Skip to content

Food

The regimentation of camp life is especially vivid in the descriptions of the mass feeding of the thousands of inmates. Six mess halls served 3 meals a day to each individual in camp. Meals were served at set times: breakfast from 6:00 to 7:00 a.m., lunch from 11:30 to 12:30 and supper from 5:00 to 6:00.

Food dictated the rhythm of everyday life as standing at the mess hall became a thrice a day ritual. Long tables and benches broke down the intimacy of family centered meals. And traditional Japanese style food was replaced by vienna sausages, stewed tomatoes and bread.

Food later improved as it incorporated fresh fruits and vegetables and some Japanese dishes including rice. In a letter dated May 15, 1942, a student described lunch: milk, bread, spaghetti, potatoes and salad, no second helpings except for milk and bread. Special treats such as candy, soda and ice cream could be bought by over the fence purchases with local stores -- customers and retailers met at the barbed wired fences and exchanged cash for food. Once the canteens opened (towards the end of May 1942) snacks (as well as toilet articles, magazines and cigarettes) could be bought in camp.


Seattle Post-Intelligencer Collection. Museum of History and Industry, Seattle, Washington. Photograph used in the PI, May 25, 1942 with the caption, "Soup's on -- Japanese evacuees from Seattle lining up for mess alongside what once served as an exhibit building at the Western Washington Fair grounds, Puyallup."

Lining up for dinner at
Camp Harmony.
Japanese Evacuation Report #11. Written by Joseph Conard of the Seattle Office of the American Friends Service Committee dated May 11, 1942. Joseph Conard, Collector, Box 4, Hoover Institution Archives. There's not enough milk for the babies in camp because the Army's contract for milk is with farmers in Oregon and even though there is plenty of milk in the neighboring towns begging to be used, red tape makes it impossible. There hasn't been enough food to go around because there were mare [sic] arrivals than were expected. Some have gone without meals several times. There has been no fresh vegetables; no fruit (and a large part of the population are children), no fresh meat, but plenty of canned food for those who were early in line to get it. (long lines outside each mess hall: long lines for almost everything is the order of the day out here).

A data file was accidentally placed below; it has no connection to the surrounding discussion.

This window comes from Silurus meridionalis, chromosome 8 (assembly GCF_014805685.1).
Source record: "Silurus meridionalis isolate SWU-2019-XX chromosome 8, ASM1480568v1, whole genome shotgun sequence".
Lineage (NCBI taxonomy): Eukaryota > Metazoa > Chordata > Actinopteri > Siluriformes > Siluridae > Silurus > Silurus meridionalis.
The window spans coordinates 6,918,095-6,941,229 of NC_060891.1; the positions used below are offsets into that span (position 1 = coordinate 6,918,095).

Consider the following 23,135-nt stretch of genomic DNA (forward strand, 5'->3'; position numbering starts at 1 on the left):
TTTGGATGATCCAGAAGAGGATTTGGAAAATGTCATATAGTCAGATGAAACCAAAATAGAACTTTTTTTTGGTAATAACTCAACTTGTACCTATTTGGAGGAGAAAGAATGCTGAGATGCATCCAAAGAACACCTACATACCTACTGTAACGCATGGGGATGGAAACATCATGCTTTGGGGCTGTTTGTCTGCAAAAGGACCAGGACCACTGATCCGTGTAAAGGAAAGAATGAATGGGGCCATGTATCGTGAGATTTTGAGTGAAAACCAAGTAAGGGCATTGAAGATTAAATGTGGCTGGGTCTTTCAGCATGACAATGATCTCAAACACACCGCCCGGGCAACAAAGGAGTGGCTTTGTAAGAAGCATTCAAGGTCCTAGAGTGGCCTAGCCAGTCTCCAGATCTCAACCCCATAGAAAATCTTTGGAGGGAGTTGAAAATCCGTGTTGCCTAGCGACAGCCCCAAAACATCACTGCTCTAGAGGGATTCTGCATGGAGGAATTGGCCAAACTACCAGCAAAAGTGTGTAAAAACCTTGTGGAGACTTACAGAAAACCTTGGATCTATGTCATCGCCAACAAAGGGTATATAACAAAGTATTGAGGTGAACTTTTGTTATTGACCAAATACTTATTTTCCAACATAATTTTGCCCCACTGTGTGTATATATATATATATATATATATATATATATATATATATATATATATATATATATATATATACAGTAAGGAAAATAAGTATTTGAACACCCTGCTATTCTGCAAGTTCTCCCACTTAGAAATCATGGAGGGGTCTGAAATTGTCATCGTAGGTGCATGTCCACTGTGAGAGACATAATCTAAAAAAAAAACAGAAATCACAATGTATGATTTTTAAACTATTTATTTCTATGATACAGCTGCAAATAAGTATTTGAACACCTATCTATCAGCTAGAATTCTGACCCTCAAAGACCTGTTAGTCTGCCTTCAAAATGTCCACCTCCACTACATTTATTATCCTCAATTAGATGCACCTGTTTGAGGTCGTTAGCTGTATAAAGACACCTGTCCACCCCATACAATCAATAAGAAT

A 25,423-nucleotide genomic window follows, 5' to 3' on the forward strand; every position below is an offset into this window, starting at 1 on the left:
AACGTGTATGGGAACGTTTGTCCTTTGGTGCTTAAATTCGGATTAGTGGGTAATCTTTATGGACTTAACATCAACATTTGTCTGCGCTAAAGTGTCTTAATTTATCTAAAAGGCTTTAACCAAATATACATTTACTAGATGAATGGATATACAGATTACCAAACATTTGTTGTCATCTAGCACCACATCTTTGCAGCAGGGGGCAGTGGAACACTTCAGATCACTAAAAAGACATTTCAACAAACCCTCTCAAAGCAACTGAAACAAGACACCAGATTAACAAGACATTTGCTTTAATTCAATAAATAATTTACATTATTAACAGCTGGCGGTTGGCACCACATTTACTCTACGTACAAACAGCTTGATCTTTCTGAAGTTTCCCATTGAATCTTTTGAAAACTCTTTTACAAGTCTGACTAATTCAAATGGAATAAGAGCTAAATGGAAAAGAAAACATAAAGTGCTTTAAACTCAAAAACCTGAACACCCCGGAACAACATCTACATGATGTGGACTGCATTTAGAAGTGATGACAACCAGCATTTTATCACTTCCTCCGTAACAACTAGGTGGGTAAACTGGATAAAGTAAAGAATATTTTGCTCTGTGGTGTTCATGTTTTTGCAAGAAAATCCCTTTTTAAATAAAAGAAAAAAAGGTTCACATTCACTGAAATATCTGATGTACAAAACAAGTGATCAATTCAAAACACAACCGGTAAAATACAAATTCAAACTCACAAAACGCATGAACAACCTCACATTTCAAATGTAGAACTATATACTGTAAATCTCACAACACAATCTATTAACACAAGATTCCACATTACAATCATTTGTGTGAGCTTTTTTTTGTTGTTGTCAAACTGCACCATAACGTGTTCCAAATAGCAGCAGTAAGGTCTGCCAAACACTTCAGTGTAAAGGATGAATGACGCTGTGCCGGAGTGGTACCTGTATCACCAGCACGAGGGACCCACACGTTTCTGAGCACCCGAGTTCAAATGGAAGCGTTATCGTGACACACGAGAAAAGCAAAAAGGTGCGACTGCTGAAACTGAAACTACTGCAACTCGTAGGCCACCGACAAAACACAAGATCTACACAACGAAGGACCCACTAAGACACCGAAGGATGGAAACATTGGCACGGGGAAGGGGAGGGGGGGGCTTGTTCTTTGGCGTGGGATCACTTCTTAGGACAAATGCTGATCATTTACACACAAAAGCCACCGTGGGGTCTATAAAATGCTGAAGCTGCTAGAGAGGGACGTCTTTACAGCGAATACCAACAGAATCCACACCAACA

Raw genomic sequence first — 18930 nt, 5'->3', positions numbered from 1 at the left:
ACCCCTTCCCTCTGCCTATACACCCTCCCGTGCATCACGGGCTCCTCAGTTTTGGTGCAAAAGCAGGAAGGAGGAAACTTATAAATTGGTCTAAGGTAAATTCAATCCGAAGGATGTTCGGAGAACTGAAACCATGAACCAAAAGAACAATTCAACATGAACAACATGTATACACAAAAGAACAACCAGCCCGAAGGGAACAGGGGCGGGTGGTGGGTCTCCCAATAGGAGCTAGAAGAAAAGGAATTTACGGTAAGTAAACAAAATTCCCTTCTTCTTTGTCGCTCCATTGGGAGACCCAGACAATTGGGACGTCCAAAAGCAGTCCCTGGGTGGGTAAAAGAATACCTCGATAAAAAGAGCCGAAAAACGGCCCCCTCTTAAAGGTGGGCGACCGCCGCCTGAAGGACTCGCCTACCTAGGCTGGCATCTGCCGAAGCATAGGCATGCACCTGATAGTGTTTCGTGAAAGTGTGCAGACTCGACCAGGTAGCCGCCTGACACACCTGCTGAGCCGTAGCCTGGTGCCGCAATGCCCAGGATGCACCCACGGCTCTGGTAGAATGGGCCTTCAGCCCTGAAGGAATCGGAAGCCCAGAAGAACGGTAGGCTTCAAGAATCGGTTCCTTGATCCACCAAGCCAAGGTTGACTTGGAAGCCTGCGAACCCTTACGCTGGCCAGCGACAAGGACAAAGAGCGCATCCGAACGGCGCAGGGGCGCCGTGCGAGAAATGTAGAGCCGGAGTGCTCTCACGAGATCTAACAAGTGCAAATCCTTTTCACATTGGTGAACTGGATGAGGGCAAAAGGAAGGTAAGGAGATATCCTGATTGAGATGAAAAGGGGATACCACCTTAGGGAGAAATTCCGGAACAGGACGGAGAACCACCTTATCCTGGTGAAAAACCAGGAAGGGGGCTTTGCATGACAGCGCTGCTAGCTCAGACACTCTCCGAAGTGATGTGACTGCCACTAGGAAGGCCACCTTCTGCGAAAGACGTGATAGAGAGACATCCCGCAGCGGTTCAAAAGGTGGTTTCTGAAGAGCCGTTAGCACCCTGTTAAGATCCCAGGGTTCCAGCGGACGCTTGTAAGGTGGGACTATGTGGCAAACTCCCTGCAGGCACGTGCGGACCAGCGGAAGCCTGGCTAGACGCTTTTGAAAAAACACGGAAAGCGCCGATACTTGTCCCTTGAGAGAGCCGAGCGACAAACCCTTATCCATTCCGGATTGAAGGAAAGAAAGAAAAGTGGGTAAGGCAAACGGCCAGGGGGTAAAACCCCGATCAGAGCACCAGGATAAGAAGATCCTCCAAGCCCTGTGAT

Nakashima, Ted, "Concentration Camps: U.S. Style." New Republic, Volume 106, June 15, 1942, pg. 822. The food and sanitation problems are the worst. We have had absolutely no fresh meat, vegetables or butter since we came here. Mealtime queues extend for blocks; standing in a rainswept line, feet in the mud, waiting for the scant portions of canned wieners and boiled potatoes, hash for breakfast or canned wieners and beans for dinner. Milk only for the kids. Coffee or tea dosed with saltpeter and stale bread are the adults' staples.
Excerpts from Letters from Japanese Evacuees in Assembly and Reception Centers. Compiled on May 25, 1942. Joseph Conard, Collector, Box 4, Hoover Institution Archives. There has been a scarcity of bread the last few days, in addition to the scarcity of milk, butter and eggs. I don't know nor do any of the chefs know just what is holding up the mess supplies. May of the fellows who are doing heavy work, like hauling the baggage of new arrivals, eat the same meal in two separate mess halls in order to get enough. Many of the cooks are getting disgusted. Complaints against unbalanced (and sometimes insufficient) meals come to them, and it isn't their fault at all.
Seattle Post-Intelligencer Collection. Museum of History and Industry, Seattle, Washington.
Life in Camp Harmony. In Nisei Daughter, Seattle: University of Washington Press.
Complete chapter.